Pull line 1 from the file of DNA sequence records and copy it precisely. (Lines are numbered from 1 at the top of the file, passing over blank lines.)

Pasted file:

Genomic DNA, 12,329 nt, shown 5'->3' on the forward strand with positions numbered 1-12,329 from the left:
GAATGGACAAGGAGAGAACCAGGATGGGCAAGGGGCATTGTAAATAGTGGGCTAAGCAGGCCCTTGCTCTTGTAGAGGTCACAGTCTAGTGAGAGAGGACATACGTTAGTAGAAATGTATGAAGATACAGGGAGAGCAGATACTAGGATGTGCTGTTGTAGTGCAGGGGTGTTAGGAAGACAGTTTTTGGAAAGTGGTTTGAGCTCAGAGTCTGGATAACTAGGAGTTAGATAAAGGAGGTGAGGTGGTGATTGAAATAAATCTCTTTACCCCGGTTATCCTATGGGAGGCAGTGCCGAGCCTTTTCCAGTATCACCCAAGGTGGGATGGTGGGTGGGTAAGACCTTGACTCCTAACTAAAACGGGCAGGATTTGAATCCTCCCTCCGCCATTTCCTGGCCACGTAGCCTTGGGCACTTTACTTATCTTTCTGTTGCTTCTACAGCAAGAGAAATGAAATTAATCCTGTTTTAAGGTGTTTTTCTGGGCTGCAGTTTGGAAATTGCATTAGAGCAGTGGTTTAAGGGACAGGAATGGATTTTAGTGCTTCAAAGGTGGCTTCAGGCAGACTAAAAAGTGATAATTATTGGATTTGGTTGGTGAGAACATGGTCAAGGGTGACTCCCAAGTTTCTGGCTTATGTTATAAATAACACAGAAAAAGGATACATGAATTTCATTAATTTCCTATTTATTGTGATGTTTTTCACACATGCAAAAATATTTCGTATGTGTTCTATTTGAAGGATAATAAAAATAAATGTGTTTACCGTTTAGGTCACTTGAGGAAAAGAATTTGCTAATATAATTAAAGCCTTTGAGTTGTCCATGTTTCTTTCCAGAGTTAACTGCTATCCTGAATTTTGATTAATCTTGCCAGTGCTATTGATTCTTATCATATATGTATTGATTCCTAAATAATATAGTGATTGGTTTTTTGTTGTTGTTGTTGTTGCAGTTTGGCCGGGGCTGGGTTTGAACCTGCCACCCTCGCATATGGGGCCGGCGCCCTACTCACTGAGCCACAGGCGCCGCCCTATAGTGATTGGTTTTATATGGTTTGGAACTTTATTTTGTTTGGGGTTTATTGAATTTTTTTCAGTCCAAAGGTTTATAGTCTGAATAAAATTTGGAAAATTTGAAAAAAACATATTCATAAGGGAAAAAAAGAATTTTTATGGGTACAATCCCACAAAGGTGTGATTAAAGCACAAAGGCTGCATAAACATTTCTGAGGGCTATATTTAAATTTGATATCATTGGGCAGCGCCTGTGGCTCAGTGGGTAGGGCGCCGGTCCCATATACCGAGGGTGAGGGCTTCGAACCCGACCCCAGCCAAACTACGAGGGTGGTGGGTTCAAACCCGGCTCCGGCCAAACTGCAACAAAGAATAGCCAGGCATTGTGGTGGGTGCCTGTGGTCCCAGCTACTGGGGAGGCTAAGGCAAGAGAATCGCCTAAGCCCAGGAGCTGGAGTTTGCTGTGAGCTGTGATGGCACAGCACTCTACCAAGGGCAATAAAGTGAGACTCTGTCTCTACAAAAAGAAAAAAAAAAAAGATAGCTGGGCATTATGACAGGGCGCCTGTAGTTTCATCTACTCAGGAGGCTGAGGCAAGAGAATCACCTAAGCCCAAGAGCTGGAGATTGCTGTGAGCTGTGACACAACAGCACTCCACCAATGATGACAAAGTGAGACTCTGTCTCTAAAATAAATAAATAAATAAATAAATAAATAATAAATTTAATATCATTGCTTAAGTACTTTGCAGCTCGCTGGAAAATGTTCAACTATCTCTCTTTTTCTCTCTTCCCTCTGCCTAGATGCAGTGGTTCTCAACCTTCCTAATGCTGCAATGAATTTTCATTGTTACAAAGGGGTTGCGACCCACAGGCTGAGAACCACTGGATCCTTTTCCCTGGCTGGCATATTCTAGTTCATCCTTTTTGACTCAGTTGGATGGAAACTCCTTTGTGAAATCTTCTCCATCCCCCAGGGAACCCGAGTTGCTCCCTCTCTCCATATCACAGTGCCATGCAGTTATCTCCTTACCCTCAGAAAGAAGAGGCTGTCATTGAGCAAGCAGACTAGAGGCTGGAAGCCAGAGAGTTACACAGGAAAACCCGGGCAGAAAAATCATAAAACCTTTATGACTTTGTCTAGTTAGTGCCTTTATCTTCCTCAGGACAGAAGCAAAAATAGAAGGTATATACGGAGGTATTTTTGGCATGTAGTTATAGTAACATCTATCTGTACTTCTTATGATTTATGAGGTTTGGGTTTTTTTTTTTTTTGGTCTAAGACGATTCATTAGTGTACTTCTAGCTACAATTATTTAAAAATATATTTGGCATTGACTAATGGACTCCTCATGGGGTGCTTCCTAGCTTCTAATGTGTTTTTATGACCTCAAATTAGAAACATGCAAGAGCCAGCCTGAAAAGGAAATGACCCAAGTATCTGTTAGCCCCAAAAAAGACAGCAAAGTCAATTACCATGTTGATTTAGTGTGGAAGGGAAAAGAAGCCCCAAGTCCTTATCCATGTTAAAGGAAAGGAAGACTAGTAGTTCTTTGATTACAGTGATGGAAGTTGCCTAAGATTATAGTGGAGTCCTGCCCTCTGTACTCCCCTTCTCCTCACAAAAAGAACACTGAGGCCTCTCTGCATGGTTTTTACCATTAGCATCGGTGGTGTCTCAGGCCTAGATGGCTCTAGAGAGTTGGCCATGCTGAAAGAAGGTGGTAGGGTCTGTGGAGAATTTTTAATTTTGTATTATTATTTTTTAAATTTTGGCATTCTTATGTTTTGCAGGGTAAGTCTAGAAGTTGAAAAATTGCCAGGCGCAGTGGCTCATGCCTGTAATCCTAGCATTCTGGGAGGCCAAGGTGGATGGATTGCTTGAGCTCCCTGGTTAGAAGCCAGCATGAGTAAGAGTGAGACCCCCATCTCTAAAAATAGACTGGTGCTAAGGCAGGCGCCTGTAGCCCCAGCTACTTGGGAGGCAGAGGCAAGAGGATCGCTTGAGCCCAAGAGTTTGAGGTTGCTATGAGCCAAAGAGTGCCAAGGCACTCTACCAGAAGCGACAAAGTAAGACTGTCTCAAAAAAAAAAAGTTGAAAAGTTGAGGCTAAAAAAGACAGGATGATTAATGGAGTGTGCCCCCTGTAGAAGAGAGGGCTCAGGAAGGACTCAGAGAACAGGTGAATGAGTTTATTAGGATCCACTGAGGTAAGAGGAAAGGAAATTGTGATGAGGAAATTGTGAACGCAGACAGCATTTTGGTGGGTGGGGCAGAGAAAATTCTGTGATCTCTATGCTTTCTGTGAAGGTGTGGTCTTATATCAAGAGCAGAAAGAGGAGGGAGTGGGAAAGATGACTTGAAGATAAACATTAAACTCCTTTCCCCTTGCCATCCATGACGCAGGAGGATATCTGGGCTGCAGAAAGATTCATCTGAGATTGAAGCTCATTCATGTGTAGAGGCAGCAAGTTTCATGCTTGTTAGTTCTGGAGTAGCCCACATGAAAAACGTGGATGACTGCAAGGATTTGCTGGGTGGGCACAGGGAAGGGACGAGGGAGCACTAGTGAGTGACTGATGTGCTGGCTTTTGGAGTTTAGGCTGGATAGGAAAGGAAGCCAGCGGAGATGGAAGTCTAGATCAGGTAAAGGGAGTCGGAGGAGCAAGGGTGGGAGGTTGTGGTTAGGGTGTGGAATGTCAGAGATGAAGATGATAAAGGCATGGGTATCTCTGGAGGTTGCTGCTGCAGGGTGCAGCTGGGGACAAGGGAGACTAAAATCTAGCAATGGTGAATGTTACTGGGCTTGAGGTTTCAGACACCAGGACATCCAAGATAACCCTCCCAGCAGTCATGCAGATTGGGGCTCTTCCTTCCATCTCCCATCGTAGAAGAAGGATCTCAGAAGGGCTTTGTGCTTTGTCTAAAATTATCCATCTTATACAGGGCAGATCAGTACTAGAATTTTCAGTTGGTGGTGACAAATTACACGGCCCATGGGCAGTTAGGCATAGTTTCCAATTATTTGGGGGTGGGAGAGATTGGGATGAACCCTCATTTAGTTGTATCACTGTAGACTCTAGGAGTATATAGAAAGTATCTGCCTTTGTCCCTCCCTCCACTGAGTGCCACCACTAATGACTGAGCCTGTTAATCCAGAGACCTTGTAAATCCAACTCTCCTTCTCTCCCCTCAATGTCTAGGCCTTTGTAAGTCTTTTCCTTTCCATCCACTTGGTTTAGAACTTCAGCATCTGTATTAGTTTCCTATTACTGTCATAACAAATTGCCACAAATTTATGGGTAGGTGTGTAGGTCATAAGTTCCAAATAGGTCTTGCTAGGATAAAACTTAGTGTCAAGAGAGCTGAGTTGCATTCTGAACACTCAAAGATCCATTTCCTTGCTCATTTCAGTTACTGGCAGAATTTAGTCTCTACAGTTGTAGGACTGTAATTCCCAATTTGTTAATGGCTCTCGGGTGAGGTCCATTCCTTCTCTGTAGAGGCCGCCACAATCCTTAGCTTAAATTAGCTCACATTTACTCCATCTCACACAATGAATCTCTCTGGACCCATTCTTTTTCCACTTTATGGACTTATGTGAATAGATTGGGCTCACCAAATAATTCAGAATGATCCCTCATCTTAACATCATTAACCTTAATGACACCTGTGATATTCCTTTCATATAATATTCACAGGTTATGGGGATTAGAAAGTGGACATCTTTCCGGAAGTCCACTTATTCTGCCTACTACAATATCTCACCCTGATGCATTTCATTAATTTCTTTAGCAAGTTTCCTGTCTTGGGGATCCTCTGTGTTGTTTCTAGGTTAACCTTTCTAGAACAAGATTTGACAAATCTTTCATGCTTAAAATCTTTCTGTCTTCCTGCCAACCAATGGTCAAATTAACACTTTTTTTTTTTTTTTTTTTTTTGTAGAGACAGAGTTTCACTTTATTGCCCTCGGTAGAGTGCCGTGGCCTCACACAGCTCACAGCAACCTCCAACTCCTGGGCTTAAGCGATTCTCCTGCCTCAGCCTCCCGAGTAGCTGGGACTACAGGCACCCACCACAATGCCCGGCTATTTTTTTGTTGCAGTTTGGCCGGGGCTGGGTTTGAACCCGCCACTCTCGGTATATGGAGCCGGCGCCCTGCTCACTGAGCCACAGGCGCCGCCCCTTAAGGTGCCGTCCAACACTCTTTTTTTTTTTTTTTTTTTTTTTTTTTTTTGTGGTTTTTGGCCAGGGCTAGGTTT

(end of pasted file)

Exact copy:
Genomic DNA, 12,329 nt, shown 5'->3' on the forward strand with positions numbered 1-12,329 from the left: